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Alleged 911 abuse and problems in Oldham Co. EMS


Threats of layoffs, slowed response times and allegations of 911 abuse.

Those are just some of the issues within Oldham County EMS. EMS workers still face the possibility of layoffs, according to county financial officer Stan Clark.

Even though the department is no longer "bleeding cash" as Clark states, the financial situation could be better. A slow to recover economy and a reduction in property tax revenue is to blame for part of the financial mess, county officials here claim. The department had to borrow more than $800,000 from the county fiscal court just to make payroll last year.

But employees claim schedule changes have led to slowed response times and a demise in morale. Now, Oldham County Judge Executive David Voegele is under fire, accused of abusing his authority after audio tapes surfaced of him calling 911 and demanding to speak to an officer or asking that a dispatcher run a license plate number for a person he believed was illegally parked.

In a lengthy -- sometimes contentious -- interview with WDRB News, Voegele defended his actions.

When asked directly if he thought it was appropriate to dial 911 in a non-emergency situation Voegele said:

"Oh, certainly. I am the chief executive officer of this county. All the employees work for me. I have the right and the responsibility to call any employee I feel has information that I need at that point," Voegele said.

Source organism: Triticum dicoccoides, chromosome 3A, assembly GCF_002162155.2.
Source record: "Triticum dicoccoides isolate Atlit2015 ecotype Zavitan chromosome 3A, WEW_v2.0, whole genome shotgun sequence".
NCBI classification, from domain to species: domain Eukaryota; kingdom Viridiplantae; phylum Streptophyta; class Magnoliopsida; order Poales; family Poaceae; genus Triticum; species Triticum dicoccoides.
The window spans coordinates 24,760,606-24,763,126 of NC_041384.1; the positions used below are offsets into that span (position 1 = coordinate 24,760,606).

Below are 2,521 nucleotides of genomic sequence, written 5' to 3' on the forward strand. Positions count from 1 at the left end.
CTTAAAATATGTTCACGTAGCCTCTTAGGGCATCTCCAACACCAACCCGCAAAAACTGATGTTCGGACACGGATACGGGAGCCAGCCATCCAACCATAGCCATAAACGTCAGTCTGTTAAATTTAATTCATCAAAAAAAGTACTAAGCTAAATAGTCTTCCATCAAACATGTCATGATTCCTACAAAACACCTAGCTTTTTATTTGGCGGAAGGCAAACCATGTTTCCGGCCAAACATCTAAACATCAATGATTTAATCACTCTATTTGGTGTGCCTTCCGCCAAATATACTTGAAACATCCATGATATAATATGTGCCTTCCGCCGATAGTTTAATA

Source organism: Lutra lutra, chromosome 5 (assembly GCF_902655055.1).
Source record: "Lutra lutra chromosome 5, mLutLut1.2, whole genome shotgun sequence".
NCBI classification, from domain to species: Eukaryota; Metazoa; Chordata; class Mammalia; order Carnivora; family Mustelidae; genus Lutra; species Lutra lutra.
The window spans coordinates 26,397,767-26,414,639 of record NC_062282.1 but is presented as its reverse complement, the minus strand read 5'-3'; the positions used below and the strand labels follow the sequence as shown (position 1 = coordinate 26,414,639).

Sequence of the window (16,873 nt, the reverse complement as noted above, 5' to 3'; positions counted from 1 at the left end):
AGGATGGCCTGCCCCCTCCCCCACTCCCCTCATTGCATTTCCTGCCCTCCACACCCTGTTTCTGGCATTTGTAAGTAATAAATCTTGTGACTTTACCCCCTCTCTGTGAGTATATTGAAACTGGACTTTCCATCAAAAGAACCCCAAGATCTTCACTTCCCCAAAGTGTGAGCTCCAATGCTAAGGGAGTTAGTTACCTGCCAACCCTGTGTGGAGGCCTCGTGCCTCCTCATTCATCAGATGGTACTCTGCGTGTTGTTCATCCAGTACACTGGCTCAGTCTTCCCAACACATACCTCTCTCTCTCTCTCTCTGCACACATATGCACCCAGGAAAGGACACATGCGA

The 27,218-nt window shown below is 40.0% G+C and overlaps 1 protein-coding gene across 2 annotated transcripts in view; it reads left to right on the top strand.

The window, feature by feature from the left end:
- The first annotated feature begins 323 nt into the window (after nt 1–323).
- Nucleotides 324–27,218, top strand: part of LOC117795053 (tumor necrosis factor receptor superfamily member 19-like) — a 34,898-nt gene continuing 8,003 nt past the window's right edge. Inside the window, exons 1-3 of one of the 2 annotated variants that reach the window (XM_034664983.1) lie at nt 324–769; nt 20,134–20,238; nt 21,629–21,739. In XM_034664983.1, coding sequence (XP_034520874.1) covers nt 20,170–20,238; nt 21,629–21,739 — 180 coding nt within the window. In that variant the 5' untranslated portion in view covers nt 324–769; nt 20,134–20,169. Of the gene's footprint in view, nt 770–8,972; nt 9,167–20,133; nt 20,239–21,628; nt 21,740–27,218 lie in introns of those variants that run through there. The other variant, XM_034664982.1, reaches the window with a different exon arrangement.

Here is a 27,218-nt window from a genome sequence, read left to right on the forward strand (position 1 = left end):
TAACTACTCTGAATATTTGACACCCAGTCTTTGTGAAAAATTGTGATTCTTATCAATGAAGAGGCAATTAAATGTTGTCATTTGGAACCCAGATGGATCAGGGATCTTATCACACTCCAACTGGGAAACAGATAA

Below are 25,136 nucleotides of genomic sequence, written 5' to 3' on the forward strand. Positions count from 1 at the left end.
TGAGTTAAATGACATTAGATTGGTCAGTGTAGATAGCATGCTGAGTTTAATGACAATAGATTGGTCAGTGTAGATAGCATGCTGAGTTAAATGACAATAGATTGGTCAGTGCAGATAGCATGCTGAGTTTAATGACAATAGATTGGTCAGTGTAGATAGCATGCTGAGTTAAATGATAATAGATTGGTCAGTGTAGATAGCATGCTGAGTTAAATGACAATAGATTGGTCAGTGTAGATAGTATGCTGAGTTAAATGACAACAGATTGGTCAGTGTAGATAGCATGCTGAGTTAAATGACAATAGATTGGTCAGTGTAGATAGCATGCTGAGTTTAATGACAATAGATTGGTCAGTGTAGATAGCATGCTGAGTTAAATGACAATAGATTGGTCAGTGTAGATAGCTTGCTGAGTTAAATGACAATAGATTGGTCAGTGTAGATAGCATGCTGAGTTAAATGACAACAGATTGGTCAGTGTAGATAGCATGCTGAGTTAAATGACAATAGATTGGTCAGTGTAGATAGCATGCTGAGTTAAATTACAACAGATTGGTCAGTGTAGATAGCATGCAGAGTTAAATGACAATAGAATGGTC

When asked if that should hold true even non-emergency situations, Voegele replied: "Well, sure."

Retired EMS worker Bobbi Nelson filed an open records request that uncovered the tapes. She denies Voegele's claim that the effort was part of a smear campaign to attack Voegele for decisions he made related to EMS. (Voegele appoints the members to the ambulance taxing district board that oversees EMS, and he's appointed the previous and current directors.)

Oldham EMS employees -- some who asked not to be identified out of fear of reprisal -- say Voegele's actions tie up a vital emergency resource in a time when Oldham County EMS is struggling.

In essence: they claim it sends the wrong message.

Below are the transcripts from two of the 911 calls Voegele made to the emergency dispatch center in 2011:

Call #1

Dispatcher: "911."

Voegele: "This is David Voegele calling."

Dispatcher: "Can you call back on 222-0111."

Voegele: "What's that?"

Dispatcher: "Call back on 222-0111."

Voegele: "Who is this?"

Dispatcher: "This is dispatcher Adams."

Voegele: "Do you know who I am?"

Dispatcher: "Yes I do, but this is a 911 line sir."

Voegele: "I know it but you could take my call. I don't think you should be telling me to call back on any number."

Dispatcher: "That's... OK..."

Voegele: "I want you to raise Lt. Wakefield have him call me in my office."

Dispatcher: "And your office number?"

Voegele: Hangs up.

Dispatcher: "Your office number?"


Dispatcher: Oldham County 911 what is your emergency?

Voegele: "No emergency this is Judge Voegele calling. I'd like you to check a license number for me?

Dispatcher: "OK. Could you please hold?"

Voegele: "OK."

(delay 1:30 minute)

Dispatcher: "Thank You."

Dispatcher: "OK, they're Kentucky?"

Voegele: "Yes. uh-huh."

Dispatcher: "OK and what is the number?"